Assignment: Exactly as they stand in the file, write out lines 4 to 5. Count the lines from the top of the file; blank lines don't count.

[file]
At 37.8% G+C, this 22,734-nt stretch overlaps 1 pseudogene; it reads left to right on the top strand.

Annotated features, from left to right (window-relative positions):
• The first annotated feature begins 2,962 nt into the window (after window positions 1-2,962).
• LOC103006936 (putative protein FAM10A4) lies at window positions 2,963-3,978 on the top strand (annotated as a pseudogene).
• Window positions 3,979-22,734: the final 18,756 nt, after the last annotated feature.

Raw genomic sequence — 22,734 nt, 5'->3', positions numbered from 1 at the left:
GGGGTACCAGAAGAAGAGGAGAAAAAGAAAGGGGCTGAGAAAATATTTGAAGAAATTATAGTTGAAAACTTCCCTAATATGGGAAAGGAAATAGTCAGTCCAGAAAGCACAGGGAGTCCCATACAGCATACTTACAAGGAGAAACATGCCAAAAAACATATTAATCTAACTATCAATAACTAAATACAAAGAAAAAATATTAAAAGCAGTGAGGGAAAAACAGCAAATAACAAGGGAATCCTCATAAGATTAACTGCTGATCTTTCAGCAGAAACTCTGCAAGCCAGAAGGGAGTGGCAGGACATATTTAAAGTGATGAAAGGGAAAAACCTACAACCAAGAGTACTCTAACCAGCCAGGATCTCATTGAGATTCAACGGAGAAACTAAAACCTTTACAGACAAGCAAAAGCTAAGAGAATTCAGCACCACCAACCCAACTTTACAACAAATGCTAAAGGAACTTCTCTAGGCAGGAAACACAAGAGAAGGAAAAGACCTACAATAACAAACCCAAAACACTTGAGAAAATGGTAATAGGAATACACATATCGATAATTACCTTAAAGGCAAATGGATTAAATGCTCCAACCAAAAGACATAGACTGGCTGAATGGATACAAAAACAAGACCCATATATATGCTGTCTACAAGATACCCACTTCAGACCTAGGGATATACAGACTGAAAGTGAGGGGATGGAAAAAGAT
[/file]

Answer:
• LOC103006936 (putative protein FAM10A4) lies at window positions 2,963-3,978 on the top strand (annotated as a pseudogene).
• Window positions 3,979-22,734: the final 18,756 nt, after the last annotated feature.